England have to combat history at Mohali today

Published: 20 October, 2011 08:10 IST | A Correspondent |

England have to combat India as well as history at mohali today

England have to combat India as well as history at mohali today

If facing a do-or-die position in the five-match series against India wasn't enough to pull their act together, England will enter today's third one-day international knowing that they have never played a limited-overs game here at the Punjab Cricket Association (PCA) Stadium. Not to forget the constant reminders from the English media that they have registered only one victory in their last 15 ODIs in India (against India) -- and none since April 2006.

Time to ponder: Kevin Pietersen (left) and Craig Kieswetter during a
net session in Mohali yesterday. PIC/getty images

Furthermore, England have lost two out of three Tests they have played here, with only three members of the current touring side -- skipper Alastair Cook, Ian Bell and Kevin Pietersen -- playing the 2006 Test that India won by a comfortable 9-wicket margin.

Ravindra Jadeja prepares to bat during practice yesterday. Pic/AFP

Those numbers are unlikely to provide any optimism for the visitors. However, the only thing they will take heart from, is the fact that unlike in Hyderabad, where the bounce became erratic as the match progressed, and in Delhi where the evening dew didn't help their bowlers, the pitch here will remain true as was demonstrated by South Africa when they posted 351 against Netherlands during the World Cup earlier this year.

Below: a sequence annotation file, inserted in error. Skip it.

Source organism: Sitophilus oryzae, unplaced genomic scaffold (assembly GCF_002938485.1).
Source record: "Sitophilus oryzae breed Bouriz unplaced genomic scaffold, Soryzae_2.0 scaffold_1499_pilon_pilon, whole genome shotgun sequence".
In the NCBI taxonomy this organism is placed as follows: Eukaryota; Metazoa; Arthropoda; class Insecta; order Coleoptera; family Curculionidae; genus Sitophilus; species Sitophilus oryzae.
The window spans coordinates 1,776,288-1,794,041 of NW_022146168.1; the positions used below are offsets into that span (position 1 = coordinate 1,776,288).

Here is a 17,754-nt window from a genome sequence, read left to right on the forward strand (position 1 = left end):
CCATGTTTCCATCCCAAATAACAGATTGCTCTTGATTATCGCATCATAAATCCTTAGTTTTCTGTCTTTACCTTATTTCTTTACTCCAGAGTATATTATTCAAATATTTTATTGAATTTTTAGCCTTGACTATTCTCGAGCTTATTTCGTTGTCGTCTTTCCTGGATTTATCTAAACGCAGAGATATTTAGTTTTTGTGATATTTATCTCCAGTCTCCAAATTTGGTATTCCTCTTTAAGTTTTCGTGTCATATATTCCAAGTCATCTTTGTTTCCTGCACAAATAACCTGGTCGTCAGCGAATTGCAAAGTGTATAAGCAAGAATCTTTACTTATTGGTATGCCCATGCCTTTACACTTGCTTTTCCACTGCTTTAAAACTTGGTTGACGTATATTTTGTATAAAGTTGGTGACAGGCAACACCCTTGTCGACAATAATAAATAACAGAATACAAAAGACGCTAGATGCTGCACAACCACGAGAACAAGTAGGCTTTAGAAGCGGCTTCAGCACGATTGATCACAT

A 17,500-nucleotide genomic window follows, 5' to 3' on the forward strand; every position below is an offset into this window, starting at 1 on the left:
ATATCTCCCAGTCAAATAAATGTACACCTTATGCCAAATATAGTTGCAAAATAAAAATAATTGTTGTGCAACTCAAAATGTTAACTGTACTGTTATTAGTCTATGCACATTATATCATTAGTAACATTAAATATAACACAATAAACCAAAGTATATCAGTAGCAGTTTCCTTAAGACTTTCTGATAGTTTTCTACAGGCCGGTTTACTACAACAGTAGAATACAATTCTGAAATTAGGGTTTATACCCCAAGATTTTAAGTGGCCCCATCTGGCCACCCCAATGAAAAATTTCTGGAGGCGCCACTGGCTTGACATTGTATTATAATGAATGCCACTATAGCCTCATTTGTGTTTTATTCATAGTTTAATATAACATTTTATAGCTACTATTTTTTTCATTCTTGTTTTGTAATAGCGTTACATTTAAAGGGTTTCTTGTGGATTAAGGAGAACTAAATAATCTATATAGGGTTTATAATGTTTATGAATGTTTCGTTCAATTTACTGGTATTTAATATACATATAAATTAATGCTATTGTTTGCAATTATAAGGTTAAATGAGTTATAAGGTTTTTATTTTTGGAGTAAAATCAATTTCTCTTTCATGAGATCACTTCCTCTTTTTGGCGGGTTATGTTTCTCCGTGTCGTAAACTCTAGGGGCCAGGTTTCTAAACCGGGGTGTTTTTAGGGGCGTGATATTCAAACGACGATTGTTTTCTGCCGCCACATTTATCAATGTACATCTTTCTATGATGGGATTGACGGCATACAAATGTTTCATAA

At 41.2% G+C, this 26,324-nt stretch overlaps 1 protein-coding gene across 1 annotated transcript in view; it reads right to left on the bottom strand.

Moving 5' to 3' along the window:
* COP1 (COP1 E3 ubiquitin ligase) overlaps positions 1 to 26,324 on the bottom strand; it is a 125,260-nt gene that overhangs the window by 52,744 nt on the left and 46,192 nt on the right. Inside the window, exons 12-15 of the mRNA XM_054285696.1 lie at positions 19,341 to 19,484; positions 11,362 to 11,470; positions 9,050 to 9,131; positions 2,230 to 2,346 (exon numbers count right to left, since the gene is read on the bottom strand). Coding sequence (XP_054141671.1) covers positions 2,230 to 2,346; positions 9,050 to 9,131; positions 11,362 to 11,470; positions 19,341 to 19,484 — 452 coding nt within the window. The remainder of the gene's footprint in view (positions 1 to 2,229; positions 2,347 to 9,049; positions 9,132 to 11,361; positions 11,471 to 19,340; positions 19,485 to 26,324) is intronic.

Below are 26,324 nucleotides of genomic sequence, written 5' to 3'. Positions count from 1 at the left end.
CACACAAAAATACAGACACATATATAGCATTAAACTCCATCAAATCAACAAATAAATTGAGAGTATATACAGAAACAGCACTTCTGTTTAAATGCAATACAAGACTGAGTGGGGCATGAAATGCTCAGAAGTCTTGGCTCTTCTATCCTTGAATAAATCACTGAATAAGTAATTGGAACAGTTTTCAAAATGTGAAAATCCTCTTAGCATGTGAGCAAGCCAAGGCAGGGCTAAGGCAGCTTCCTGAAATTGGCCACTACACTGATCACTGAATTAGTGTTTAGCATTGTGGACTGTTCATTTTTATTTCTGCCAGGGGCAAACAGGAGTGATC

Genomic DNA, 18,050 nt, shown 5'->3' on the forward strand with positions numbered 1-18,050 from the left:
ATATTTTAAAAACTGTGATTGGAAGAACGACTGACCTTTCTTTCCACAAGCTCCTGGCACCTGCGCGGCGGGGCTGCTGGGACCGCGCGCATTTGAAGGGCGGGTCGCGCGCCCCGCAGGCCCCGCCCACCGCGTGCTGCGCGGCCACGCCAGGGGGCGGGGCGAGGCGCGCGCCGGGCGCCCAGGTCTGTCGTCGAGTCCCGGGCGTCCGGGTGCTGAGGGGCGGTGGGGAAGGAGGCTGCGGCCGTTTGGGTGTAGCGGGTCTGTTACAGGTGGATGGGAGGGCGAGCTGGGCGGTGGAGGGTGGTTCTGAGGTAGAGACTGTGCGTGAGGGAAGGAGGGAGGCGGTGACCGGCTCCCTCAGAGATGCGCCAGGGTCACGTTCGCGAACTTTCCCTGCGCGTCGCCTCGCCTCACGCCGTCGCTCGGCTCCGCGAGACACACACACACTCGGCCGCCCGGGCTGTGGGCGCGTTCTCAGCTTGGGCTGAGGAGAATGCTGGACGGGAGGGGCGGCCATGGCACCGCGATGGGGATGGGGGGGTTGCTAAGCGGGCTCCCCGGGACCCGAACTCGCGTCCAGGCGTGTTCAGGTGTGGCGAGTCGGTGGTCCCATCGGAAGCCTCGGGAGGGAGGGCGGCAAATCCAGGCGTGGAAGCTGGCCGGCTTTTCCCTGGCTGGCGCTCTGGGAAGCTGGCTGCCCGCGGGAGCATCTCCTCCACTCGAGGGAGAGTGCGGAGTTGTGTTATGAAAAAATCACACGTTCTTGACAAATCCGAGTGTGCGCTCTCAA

Even the World Cup semi-final between India and Pakistan provided a good strip for the batsmen.

Grassy surface
"It is a typical Mohali track. There is grass on it which we have deliberately kept but the wicket will look completely different tomorrow," PCA curator Daljit Singh said yesterday. "The thinner the grass, the faster the ball will come to the bat. But from now onwards the cracks will open up and the pitch will become much whiter and dryer. It is a typical wicket, a good batting track," he added.

However, he did admit that dew might play a major role tonight, putting the onus on the skippers to call right at the toss. "The dew factor will definitely be there but we are trying to minimise it. We are using ASPA-80 spray to negate the dew factor," he insisted.

Meanwhile, India have a celebrated history in ODIs at Mohali -- having won six of their ten games at the venue since 1993. The odds are indeed stacked in favour of the hosts clinching the series with an unassailable 3-0 lead when they leave for Mumbai.

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